It was just a month ago that the Washington Blade celebrated 40 years of operations as the area’s LGBT newspaper. That celebration could not have offered a starker contrast to the events of Monday morning, Nov. 16.
“I’ve been terminated by Window Media,” Blade Publisher Lynne Brown said bluntly.
Brown was by no means alone. From D.C. to Florida, the dozens of Window Media employees — at Atlanta’s Southern Voice and David Atlanta, and South Florida Blade and 411 in the Miami-Fort Lauderdale area — were greeted Monday morning with the same bad news. Brown says a tiny bit of the sting may have been helped in that Windows’ Mike Kitchens and Steve Myers, COO and CFO, respectively, were on-hand to deliver the news in D.C. In Atlanta, Window employees were greeted with a sign, according to Project Q Atlanta blog.
“Please return to this office on Wednesday, November 18th, 2009 at 11:00 AM to collect personal belongings and receive information on your separation stipulations,” the sign read in part. “Please bring boxes and/or containers that will allow you to collect all your personal belongings at one time.”
The first shoe dropped in August 2008, reported months later by New York’s Gay City News, when the Small Business Administration forced the Avalon Equity Fund into receivership. Avalon is a majority shareholder of Window Media. The other shoe dropping Monday was nonetheless a shock.
“In our community terms, it’s like the New York Times has closed down,” said Mark Meinke, founder of the Rainbow History Project, the local LGBT archive. “Of the 110 or 120 oral histories [in the RHP collection], probably 90 percent touch on stories, intersect with events, that have been in the pages of the Blade.”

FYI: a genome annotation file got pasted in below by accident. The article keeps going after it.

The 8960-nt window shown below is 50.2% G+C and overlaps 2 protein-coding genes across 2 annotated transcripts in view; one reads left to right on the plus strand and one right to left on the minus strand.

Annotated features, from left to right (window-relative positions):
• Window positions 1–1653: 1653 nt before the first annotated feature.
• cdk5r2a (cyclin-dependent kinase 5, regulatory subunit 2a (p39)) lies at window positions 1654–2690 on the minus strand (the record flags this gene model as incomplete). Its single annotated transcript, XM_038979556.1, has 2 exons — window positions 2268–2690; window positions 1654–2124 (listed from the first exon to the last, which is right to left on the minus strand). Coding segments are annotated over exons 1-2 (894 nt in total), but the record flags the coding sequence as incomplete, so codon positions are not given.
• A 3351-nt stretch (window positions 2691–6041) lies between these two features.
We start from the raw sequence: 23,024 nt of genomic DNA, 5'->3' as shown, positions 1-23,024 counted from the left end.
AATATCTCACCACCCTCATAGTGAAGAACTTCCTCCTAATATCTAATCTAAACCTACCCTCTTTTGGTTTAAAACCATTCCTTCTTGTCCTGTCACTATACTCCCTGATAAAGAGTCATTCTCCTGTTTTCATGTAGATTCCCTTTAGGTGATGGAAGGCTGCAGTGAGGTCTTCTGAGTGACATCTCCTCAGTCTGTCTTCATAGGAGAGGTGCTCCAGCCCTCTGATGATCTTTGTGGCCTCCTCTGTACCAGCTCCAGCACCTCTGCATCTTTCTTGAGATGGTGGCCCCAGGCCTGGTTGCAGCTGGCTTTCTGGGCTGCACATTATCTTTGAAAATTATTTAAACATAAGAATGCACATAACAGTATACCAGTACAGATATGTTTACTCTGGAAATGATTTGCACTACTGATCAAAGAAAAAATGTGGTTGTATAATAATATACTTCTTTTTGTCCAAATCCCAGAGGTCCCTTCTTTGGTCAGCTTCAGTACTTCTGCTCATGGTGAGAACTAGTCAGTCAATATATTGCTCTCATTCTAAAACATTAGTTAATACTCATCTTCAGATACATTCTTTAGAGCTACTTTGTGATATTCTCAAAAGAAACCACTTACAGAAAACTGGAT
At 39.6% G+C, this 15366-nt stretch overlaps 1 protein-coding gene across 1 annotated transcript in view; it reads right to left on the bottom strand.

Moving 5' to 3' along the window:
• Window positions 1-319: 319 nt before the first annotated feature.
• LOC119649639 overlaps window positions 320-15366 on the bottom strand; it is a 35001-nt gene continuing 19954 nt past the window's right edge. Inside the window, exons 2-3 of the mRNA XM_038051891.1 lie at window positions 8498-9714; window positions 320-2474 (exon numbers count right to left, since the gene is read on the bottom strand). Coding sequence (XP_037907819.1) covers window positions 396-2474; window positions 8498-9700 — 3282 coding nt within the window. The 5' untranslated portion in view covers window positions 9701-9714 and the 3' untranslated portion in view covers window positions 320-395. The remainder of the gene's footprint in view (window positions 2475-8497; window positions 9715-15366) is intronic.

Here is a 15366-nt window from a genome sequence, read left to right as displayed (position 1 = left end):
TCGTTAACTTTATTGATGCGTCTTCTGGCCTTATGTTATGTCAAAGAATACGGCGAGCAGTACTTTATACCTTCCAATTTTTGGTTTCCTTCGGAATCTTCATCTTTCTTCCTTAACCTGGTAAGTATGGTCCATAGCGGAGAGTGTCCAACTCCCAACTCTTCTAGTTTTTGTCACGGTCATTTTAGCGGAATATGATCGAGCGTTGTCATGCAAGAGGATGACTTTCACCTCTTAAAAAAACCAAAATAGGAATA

For Aram Vartian, often seen in the community taping video for “Blade TV,” the loss is even more personal than for most Window employees. Vartian, whose six years with the Blade can only be considered a labor of love, discovered the weekly newspaper 18 years ago when he was only 15, as he approached the Sexual Minority Youth Assistance League building on Capitol Hill. The Blade was available in a box outside.
“It was my first real contact with the gay community,” said Vartian. “The Washington Blade has been my home for the last six years. Along with the rest of D.C., I mourn its passing.”
Other employees were less inclined to speak about the day’s events, as the future remains uncertain. Some pointed to a meeting set for Tuesday, Nov. 17. Brown says she called the meeting to discuss options for moving forward.
“The staff is meeting for coffee tomorrow to reorganize and re-launch…. In adversity, there is great opportunity,” Brown said Monday. “The name ‘Washington Blade’ has been ruined and is in bankruptcy, but the staff and people are alive and well and living in Washington, looking for local ownership…. It’s a great opportunity for those of us who bring you the Blade to steer their own direction. We believe in Washington…. We’re still here. We’ll have a new name, a new look, and a chance to be faster and more high-tech.”
Don Michaels, former publisher of the Blade and one of the employee owners who sold the brand to Window in 2001, was saddened to hear the news. And while he says that he helped guide the paper through tough times during his roughly two decades as publisher, he didn’t have any advice to offer for those who may forge a new identity for what was the Washington Blade. He did say, however, that he was grateful to have been a part of its run as the longest-publishing gay newspaper in the country.
“It has a long and distinguished history,” he said. “That’s something nice to be associated with.”
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